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The Wrestler (2008)


10/10: TIFF 08: Sacrificial ram The Wrestler
Wednesday, September 17, 2008

It's a fascinating thought I had going into Darren Aronofsky's The Wrestler, screened at the Toronto International Film Festival. I began to worry that a straightforward tale may not be playing to the director's strengths. It wasn't until the end credits that I recalled Requiem For a Dream being an adaptation and his debut π being pretty grounded in reality despite its surrealistic tendencies. So in actuality, the guy had only made one non-straightforward film, and all to immense success, at least in my eyes. So, as of now, the guy is four for four. Not only does Mickey Rourke own the screen every second of the movie, but Aronofsky lends just the right amount of his stamp on the proceedings, creating a definite top ten inclusion for my end of year list and, by far, the best film I had seen at the festival.The story deals with an aging professional wrestler, a man...

8/10: Charisma, heart, and hard work make a comeback of a has-been
Thursday, October 2, 2008

Billed as Mickey Rourke's big comeback, this film is the finale presentation of the New York Film Festival 2008. Awarded in Venice and shown at Toronto, it features a winning performance by Rourke. It's a simple story, a mixture of raw authenticity and old fashioned corn about a washed up professional wrestler who's 20 years past his prime and resists admitting it till he has a heart attack and is forced t turn to the only two people he has in his life, a lap dancer and an estranged daughter. It's pretty monochromatic and claustrophobic, but the tiny framework shows off Rourke's generous, authoritative performance. Rourke's weathered, soulful face and sweet-sad smile sell the movie.Early scenes establish that Randy 'The Ram' Robinson (Rourke), who has long graying bleach-blond hair and wears a hearing aid, still has fans from his heyday in the 80's and warm contacts in the pro wrestler...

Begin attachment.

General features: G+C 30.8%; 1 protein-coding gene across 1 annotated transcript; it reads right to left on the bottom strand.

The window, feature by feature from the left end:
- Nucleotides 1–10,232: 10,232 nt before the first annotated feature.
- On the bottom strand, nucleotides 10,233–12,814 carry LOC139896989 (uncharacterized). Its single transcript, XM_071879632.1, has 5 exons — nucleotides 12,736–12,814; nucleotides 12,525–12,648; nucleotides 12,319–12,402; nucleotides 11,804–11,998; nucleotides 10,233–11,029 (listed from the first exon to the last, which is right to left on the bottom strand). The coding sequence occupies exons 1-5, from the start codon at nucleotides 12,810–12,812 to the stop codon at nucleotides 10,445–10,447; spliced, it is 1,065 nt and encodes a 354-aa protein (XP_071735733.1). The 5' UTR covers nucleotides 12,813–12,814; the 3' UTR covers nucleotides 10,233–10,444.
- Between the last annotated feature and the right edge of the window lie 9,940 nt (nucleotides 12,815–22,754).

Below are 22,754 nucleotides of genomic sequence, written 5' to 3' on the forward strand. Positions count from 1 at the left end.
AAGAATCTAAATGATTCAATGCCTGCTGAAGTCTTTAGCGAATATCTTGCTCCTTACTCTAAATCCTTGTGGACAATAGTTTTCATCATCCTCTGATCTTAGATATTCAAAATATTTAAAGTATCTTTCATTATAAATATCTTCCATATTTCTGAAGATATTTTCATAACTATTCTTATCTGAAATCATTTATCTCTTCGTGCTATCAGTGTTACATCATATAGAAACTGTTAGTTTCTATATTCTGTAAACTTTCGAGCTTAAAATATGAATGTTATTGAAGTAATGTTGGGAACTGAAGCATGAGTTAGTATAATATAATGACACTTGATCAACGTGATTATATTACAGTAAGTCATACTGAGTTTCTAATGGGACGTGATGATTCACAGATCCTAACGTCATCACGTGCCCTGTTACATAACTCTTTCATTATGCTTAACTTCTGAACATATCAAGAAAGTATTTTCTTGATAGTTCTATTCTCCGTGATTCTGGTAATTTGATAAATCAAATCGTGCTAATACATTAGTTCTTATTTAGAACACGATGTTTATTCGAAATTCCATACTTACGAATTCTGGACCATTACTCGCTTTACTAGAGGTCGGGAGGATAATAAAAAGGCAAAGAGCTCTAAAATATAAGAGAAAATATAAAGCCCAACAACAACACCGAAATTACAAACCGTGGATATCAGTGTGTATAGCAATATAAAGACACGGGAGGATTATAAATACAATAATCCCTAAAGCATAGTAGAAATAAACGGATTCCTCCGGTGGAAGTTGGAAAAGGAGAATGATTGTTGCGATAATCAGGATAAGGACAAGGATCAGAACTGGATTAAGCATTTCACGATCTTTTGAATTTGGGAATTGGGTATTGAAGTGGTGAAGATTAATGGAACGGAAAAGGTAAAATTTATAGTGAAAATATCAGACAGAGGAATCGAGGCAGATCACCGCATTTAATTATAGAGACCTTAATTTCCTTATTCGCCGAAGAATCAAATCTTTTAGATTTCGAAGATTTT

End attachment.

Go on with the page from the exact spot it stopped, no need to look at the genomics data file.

7/10: Heartbreaking
Saturday, June 6, 2009

OK, after all the talk, literally, talk after talk of how wonderful Mickey Rourke's performance was in The Wrestler and that he's finally back in action. So I just had to see what all the hype was, especially after everyone started panicking when Sean Penn took the 2009 Oscar for Milk, I was curious if this movie really was as good as everyone was making it to be. So I'm going to give my honest opinion which either is going to get me a lot of hate mail or the "un-useful" marks on my comment, but I'm an honest user, I tell it like it is. The Wrestler is actually a really good movie, I would say that it was one of the top 10 that came out of 2008, but one thing that I really didn't like about the movie was the way it was made and the ending, which I'll explain...

9/10: An excellent drama about an aging wrestler
Tuesday, September 9, 2008

The Wrestler won the Golden Lion a few days ago in Venice. Obviously that's going to build up some high expectations but director Darren Aronofsky introduced it as a "simple little film" and he didn't want the movie to get over-hyped. He said it's been a busy week as he only finished the film 6 days ago!! Randy "The Ram" Robinson, played brilliantly by Mickey Rourke, was a star professional wrestler in the 1980s. He had a legendary pay-per-view match against the Ayatollah in his prime, his own Nintendo game, posters, "Best of The Ram" VHS series and legions of fans who worshipped him. The film begins in the present day with The Ram collecting a paltry sum of money for his latest fight only to discover he's been locked out of his trailer home because he's behind on his rent. He has a good physique for his age - with the aid...

8/10: good movie
Monday, March 23, 2009

I really enjoyed this movie, which tells the tale of Randy "The Ram" Robinson (Mickey Rourke), a former big-time pro wrestler fallen on hard times, most of which seem to be the result not of bad luck but bad planning and bad habits. Forced to compete in violent and dangerous stunt matches with other former big-timers and young wannabe wrestlers.It's the first film about pro wrestling that I've seen which shows the amount of brotherhood that exists between many of the wrestlers, the amount of planning and skill that goes into the matches, and so forth. It's also a story about a once great athlete, and so at times it veers or threatens to veer into rather standard melodramatic territory. For instance, the sub-plot with Randy's daughter (Evan Rachel Wood) is fraught with peril but I'd say they did an OK job of it. I definitely like the Marisa Tomei character...

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